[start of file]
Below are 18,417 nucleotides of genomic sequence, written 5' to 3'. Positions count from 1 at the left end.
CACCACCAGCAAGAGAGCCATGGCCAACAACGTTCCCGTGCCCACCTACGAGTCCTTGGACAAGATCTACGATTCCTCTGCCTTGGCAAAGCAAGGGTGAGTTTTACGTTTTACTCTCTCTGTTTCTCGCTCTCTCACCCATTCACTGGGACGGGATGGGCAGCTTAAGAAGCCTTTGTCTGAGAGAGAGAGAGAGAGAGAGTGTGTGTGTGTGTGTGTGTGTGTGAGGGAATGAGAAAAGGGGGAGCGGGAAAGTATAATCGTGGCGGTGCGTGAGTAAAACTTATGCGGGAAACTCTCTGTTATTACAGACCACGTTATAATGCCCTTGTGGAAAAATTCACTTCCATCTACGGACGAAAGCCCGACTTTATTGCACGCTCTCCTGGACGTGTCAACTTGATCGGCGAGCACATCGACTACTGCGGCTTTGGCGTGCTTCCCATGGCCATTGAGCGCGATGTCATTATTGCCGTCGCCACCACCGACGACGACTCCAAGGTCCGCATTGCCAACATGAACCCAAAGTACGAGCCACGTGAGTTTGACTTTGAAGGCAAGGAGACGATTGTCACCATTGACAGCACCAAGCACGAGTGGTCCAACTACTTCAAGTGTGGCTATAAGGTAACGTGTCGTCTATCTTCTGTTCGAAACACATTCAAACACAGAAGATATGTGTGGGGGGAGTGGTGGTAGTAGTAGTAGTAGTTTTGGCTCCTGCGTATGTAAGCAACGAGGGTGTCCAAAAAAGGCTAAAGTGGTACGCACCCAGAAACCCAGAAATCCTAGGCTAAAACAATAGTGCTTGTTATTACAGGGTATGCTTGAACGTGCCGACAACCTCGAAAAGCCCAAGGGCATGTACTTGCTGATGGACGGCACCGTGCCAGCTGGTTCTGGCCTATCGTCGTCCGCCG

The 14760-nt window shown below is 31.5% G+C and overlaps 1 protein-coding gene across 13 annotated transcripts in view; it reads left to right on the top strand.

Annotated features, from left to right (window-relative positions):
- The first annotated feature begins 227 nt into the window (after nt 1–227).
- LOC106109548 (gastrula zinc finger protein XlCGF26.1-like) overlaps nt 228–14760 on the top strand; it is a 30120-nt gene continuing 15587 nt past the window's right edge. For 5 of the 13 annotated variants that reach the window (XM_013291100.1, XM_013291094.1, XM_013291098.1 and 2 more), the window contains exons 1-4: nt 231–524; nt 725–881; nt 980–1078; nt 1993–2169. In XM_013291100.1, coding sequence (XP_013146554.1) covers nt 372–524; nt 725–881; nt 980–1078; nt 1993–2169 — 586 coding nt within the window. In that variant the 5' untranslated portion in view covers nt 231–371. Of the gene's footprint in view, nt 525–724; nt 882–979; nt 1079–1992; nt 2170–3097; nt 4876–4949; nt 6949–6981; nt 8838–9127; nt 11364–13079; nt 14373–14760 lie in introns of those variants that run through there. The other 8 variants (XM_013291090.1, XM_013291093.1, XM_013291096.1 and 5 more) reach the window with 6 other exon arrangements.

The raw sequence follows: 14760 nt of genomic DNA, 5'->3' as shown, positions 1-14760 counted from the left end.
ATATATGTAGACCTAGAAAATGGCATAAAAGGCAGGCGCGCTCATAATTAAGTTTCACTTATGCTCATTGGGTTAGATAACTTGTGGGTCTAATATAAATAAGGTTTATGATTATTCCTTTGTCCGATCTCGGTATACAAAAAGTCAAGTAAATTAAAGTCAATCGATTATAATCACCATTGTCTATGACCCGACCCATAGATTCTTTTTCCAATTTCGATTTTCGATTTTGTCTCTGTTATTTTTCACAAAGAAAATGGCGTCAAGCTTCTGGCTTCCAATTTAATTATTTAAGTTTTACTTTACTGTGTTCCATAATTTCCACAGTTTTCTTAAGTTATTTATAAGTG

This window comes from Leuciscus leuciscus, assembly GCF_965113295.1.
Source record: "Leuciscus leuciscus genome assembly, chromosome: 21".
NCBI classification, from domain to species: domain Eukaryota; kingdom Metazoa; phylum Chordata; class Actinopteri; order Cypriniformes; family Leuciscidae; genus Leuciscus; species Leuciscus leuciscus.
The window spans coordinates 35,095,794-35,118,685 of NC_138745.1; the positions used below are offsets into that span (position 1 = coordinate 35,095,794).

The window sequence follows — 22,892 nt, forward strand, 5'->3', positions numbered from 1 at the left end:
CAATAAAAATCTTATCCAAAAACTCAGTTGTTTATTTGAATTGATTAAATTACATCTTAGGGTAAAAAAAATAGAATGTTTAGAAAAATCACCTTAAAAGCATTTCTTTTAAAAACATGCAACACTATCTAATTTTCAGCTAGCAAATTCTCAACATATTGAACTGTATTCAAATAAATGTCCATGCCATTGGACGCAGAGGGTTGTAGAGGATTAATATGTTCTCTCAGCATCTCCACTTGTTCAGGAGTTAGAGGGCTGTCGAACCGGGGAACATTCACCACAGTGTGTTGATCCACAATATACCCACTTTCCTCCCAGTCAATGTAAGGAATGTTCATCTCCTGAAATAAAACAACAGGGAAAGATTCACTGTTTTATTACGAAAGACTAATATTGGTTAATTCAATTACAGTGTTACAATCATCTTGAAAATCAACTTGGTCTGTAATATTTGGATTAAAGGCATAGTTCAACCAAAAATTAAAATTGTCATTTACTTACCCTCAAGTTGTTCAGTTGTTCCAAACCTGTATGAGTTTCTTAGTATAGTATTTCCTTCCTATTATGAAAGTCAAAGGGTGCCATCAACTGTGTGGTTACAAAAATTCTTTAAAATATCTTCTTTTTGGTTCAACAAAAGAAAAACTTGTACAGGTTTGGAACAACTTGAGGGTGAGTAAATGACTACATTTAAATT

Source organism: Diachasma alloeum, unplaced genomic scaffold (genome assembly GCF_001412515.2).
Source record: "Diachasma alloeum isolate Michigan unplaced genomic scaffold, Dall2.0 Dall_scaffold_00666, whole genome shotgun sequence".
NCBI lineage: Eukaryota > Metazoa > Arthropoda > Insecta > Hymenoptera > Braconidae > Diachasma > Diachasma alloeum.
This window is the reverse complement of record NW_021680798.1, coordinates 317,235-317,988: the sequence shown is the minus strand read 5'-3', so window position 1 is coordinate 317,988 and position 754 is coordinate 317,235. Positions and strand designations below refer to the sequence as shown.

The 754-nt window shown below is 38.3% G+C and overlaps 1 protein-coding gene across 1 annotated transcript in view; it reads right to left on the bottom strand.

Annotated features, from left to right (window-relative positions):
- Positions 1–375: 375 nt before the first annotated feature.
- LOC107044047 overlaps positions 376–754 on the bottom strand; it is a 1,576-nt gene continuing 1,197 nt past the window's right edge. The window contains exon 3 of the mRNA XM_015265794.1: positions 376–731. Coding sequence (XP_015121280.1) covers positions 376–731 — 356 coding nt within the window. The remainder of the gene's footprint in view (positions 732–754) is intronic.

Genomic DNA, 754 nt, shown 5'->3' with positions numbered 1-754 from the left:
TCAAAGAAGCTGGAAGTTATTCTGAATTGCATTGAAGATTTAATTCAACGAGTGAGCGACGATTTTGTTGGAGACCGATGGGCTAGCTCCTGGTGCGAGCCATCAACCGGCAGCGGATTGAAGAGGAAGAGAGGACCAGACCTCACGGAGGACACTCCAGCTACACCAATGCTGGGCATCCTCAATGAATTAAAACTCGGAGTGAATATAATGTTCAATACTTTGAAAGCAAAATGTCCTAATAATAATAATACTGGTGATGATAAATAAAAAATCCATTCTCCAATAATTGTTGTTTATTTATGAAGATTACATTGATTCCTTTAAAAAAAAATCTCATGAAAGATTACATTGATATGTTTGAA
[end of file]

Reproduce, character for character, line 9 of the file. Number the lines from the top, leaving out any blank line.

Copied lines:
This window comes from Leuciscus leuciscus, assembly GCF_965113295.1.